I am your excellency
After reading Ulrick’s compelling narrative of his service in the War of 1812, I was compelled to find out more about Peter Ulrick – could it be possible that he actually served in the Confederate navy during the Civil War?
I started by looking for Peter Ulrick in the 1860 U.S. Census, and quickly found my man: 65 year old Peter Ulrick, a native of Pennsylvania, was listed as living in Daleville, Lauderdale County, Mississippi, with his wife Elizabeth, age 60. At the time the census was taken Ulrick was making his living as a small farmer, reporting that he owned real estate worth $500, and having a personal estate worth $400.
My next step was to see if I could find any evidence that Ulrick had served as a sailor, and thanks to Ancestry.com, I located the
Seaman’s Protection Certificate taken out by him on November 12, 1805, when he was 15 years old. These certificates basically served as a sailor’s passport, proving his place of birth, and offering him some protection from impressment by the British. Ulrick’s certificate stated he was born in Philadelphia, Pennsylvania, and described him as being four feet, nine inches tall, with light hair and hazel eyes. It also stated he had a scar on his right cheek, and a pit from small pox near the corner of his right eye.
I tried to find some verification that Ulrick served in the War of 1812, but unfortunately was unable to locate anything online. It will probably take some correspondence with the National Archives to determine the details of Ulrick’s service in the war. If the old sailor did what he claimed he did, Ulrick was a veteran of one of the most celebrated naval battles of the War of 1812: the victory of the USS Constitution over the H.M.S. Guerriere on August 19, 1812. On that date the Constitution, a frigate commanded by Captain Isaac Hull, met and decisively defeated the frigate Guerriere, commanded by Captain James R. Dacres.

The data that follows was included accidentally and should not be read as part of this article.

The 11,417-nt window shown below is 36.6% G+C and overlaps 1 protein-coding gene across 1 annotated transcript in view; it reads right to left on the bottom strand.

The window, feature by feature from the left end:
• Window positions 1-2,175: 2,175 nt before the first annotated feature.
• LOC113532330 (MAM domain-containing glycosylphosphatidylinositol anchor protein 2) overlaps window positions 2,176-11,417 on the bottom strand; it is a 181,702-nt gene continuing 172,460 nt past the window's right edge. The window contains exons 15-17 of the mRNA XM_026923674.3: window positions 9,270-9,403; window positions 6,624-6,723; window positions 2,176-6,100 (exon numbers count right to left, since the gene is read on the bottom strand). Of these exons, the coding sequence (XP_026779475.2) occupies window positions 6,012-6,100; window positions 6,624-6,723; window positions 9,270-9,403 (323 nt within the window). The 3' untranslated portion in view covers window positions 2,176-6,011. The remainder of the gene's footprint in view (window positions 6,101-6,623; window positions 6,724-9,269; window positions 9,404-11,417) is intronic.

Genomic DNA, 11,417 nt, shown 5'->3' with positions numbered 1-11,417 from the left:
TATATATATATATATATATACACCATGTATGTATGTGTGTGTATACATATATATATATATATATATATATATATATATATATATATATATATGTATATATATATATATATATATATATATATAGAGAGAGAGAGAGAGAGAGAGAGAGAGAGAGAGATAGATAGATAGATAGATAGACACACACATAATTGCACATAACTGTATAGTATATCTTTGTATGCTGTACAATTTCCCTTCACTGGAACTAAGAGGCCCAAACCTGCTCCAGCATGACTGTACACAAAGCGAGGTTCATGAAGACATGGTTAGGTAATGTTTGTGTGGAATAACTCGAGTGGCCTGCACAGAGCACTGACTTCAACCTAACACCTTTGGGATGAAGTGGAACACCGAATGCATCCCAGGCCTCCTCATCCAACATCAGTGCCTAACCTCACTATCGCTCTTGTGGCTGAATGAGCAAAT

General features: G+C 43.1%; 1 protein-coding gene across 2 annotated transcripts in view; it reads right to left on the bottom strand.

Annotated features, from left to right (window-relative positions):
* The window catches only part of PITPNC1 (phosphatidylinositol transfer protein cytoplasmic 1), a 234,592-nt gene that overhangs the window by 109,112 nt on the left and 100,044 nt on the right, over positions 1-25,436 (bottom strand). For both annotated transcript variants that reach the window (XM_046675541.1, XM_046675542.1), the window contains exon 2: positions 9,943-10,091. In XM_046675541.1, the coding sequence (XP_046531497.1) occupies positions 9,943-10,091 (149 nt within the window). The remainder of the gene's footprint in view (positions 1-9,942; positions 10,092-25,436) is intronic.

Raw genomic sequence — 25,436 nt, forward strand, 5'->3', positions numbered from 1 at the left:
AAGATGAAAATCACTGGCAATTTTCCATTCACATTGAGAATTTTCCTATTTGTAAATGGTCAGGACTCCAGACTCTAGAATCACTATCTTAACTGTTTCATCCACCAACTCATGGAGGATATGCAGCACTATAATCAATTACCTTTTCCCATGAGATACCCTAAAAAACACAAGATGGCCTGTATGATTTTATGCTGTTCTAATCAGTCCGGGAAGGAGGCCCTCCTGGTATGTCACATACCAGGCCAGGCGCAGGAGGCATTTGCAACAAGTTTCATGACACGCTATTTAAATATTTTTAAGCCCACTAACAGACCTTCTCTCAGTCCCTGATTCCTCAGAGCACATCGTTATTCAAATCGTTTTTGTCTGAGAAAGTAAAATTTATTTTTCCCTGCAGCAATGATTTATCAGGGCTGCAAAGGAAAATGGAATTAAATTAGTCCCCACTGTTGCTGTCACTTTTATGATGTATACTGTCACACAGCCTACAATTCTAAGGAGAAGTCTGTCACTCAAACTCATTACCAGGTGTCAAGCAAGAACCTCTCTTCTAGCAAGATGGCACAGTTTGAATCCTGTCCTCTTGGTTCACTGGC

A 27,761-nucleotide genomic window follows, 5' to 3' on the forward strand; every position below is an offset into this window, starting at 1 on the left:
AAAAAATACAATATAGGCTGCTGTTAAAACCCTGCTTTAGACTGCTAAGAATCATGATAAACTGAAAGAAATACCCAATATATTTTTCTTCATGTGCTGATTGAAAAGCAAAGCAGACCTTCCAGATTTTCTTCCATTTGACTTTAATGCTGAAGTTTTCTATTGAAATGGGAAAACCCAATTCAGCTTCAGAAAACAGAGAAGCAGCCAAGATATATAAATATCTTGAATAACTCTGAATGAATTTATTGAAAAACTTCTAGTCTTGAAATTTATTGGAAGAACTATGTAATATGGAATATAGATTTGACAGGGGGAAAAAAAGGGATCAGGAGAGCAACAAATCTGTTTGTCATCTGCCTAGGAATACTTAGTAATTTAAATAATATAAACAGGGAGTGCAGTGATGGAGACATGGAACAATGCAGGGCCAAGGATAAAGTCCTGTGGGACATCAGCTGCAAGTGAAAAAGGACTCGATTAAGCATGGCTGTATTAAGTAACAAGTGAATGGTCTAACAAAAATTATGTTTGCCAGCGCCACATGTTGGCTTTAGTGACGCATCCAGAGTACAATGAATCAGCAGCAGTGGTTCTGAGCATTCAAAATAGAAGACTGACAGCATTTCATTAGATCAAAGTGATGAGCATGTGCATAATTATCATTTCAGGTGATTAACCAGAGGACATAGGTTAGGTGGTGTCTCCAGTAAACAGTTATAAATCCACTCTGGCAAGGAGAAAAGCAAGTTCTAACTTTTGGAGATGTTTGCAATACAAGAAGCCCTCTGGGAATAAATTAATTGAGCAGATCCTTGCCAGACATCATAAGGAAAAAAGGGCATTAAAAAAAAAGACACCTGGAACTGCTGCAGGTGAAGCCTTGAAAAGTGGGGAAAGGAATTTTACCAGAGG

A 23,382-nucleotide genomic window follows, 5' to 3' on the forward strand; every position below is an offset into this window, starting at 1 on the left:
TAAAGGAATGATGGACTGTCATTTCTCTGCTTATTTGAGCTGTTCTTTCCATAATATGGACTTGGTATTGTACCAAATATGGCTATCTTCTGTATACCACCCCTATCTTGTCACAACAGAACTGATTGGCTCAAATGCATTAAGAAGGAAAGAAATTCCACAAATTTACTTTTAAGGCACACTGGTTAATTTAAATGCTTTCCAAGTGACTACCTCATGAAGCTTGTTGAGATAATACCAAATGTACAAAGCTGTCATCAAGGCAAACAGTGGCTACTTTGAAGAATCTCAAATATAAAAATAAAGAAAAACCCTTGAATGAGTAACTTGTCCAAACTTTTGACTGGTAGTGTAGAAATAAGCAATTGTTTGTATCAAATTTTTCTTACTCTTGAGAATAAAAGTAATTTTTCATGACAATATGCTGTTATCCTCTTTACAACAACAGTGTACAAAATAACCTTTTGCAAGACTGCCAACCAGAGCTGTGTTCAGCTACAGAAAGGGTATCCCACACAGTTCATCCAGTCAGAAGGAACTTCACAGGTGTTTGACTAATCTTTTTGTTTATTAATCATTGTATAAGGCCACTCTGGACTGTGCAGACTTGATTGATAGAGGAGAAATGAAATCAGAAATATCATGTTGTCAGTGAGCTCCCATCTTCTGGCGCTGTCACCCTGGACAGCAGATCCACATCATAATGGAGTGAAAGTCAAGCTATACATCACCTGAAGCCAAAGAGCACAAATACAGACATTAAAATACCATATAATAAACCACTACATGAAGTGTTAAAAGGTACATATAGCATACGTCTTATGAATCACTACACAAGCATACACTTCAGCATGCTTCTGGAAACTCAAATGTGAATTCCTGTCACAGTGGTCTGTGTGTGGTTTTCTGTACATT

In addition to serving on the Constitution, Ulrick also claimed to have fought in the Battle of Lake Borgne, one of the most celebrated naval actions to take place along the Gulf Coast. On December 14, 1814, a small U.S. naval force of five gunboats and two tenders protecting the navigable waterways leading to New Orleans met a British force of forty-five barges loaded with 1,200 sailors and marines. The American vessels, commanded by Lieutenant Thomas ap Catesby Jones, put up a fierce resistance despite being terribly outnumbered, killing or wounding 94 of the enemy for the loss of six killed and thirty-five wounded. The Americans lost the battle and the survivors spent the rest of the war as prisoners, but their sacrifice had not been in vain. Their stout resistance at Lake Borgne delayed the British attack on New Orleans, giving General Andrew Jackson much needed time to prepare his defenses.
In the course of my research, I did find one other bit of information about Peter Ulrick – in the newspaper The National Crisis, February 1, 1861, was this brief article: “Peter Ulrick, who served on board the U.S. frigate Constitution when she captured the Guerriere, in the war of 1812, and was subsequently a sailing master in the navy, has tendered his services to Alabama, in any capacity where ‘big guns’ are to be used.”
Apparently Ulrick sent a letter offering his services to the Governor of Alabama as well as to Governor Pettus of Mississippi. Whether
either of the men took the veteran up on his offer remains to be seen. I do know that Ulrick survived the war, dying on October 1, 1868. He is buried in Catholic Cemetery at Mobile, Alabama. I will keep looking into the history of this “Old Sea Dog,” and if I find out anything else about his service during the Civil War, I will post it here.